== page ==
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Slip and fall injuries are devastating and unexpected injuries. Depending on the extent of your injury, you may find yourself unable to work and trying to find some way to support your family and pay off your costly medical bills. If you’ve fallen at your apartment through no fault of your own, then you might be eligible to file a premises liability lawsuit.

However, because premises liability suits have their own specific requirements that can differ from other sorts of personal injury laws, it’s important to examine these cases more closely. Learn about what you should do after you’ve fallen at your apartment complex and how you can get help from a local premises liability lawyer.

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What Type of Evidence Do You Need?

The one common thread in all personal injury lawsuits, including premises liability cases, is the need to prove negligence. In order to receive any form of compensation, you will need to prove that your slip and fall was the result of the negligence of another. In a premises liability case involving apartment complexes, that at-fault party is almost always your landlord, who is the person that is legally responsible for providing a safe living environment.

When gathering evidence in your personal injury suit, it’s important that you collect any proof that demonstrates that your landlord was aware of unsafe conditions and that they either did nothing to correct it or were directly responsible for causing the unsafe situation in the first place.

Falls that Happen in Common Areas

After touching on the basics, it’s time to look at one of the most common forms of slip and fall injuries related to apartment complexes: Falls in common areas. Common areas can refer to anywhere in the apartment complex that is not your apartment, including park lots, sidewalks and pool areas.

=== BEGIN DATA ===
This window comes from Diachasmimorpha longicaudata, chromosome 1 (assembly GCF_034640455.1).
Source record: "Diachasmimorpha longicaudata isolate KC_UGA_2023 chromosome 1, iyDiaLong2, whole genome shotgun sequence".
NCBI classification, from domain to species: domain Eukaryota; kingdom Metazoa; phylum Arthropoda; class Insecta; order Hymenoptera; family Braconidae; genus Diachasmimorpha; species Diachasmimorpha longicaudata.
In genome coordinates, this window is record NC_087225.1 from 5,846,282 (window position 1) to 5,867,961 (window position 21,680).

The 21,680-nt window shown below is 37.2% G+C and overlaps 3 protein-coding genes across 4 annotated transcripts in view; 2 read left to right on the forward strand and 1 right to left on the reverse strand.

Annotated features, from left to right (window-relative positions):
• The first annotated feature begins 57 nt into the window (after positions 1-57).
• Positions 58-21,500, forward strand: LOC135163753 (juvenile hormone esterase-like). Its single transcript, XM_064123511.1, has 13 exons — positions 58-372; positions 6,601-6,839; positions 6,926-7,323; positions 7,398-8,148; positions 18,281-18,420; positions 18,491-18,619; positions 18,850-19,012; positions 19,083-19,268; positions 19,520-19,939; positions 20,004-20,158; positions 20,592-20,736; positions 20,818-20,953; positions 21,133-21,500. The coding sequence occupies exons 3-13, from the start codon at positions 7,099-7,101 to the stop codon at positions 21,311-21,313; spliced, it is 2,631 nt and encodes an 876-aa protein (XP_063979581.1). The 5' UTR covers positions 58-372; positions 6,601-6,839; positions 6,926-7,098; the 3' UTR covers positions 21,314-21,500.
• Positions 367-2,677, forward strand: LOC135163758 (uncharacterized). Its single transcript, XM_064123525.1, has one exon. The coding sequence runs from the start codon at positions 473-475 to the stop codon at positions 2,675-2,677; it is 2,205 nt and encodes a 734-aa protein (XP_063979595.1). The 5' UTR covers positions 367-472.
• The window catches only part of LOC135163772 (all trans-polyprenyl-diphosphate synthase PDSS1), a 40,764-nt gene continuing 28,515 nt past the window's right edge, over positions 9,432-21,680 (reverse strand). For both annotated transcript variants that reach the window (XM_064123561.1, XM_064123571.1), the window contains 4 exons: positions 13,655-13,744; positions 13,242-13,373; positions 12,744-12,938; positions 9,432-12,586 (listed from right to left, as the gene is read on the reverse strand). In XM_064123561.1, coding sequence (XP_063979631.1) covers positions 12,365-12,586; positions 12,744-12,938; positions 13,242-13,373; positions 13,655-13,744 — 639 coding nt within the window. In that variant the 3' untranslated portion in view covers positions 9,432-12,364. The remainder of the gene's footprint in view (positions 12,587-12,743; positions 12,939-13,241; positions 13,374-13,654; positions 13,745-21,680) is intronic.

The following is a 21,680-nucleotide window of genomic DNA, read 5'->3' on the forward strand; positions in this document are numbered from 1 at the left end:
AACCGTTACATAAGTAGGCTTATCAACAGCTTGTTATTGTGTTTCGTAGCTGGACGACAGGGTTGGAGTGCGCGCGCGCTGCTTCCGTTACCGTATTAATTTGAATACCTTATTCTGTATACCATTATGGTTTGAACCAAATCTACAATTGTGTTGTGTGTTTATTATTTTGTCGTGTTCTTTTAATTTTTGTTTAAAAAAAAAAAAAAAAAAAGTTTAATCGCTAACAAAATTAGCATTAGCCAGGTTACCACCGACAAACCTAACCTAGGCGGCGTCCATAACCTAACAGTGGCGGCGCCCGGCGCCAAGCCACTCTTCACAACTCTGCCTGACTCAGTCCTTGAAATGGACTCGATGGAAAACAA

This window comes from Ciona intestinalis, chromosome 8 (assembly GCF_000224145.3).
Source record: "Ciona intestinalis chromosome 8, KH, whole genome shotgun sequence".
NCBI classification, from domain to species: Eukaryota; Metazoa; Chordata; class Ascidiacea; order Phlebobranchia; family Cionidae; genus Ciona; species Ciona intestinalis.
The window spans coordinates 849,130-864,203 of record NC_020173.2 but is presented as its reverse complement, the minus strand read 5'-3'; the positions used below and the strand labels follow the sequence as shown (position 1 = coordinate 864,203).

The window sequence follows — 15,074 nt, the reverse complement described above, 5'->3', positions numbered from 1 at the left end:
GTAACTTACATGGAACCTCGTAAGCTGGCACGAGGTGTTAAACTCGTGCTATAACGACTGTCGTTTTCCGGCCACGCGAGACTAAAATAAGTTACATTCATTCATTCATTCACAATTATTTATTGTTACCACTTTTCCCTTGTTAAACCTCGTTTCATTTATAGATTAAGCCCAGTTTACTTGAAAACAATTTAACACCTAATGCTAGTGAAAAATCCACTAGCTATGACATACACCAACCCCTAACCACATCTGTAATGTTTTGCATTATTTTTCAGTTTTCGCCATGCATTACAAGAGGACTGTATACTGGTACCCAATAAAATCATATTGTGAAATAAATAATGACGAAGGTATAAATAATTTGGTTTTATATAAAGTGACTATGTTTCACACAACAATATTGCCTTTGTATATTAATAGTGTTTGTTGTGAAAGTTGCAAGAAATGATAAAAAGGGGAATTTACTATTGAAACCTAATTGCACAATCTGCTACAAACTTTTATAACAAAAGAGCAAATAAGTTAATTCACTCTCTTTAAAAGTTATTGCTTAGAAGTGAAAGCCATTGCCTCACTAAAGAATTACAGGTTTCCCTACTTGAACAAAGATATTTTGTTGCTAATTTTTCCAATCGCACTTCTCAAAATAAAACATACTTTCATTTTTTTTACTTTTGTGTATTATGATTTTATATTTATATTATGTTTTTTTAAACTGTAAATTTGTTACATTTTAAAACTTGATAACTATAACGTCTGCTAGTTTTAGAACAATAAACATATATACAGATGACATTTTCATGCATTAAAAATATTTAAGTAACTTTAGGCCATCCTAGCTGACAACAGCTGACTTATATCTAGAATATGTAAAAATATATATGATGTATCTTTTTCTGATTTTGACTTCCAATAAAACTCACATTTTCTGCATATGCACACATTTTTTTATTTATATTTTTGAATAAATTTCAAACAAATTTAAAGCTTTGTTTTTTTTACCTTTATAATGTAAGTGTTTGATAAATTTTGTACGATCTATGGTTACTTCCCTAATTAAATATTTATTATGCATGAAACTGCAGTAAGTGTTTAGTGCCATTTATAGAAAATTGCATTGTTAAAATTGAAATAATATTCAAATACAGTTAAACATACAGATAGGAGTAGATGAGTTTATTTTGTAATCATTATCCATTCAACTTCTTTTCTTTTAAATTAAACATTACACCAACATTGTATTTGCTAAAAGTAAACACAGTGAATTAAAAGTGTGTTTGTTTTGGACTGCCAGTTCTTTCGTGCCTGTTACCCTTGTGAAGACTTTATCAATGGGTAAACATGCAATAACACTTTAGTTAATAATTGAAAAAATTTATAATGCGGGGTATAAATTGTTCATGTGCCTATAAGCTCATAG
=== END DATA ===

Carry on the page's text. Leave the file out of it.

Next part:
Slip and fall accident in common areas usually occur more often in the winter time due to the presence of ice and snow. However, an icy sidewalk that leads to an injury is not always grounds for a lawsuit. For example, not all apartment leases provide for the maintenance of common areas, and if your landlord is not bound by your lease to keep common areas clear from hazards, it will be difficult for you to win a premises liability suit.

Falling in Your Apartment

It’s possible that your apartment complex fall occurred inside of your apartment, and if this is the case, then it can be very difficult for you to prove fault to the extent you would need for a premises liability suit. Generally speaking, a person is responsible for their own safety in their own home, which means you would need to be able to demonstrate a gross level of negligence for your landlord to be responsible for your injuries.

A perfect instance of falls in your apartment that your landlord might be responsible for is if you’ve been experiencing a water leak. If a pipe in your apartment has been leaking water and your landlord was notified but failed to do anything about it, then they may be responsible for your fall and the resulting injuries. If you’re unsure about the presence of fault in your case, it’s a good idea to consult a premises liability lawyer for help.

Seek Advice from a Premises Liability Lawyer

Before you file your personal injury lawsuit, you should consult with an experienced premises liability attorney from Lowry & Associates. Our legal team has the experience and knowledge necessary to effectively try your case and get you the compensation that you deserve. Contact us today at 207-775-3819 or fill out our free case review form.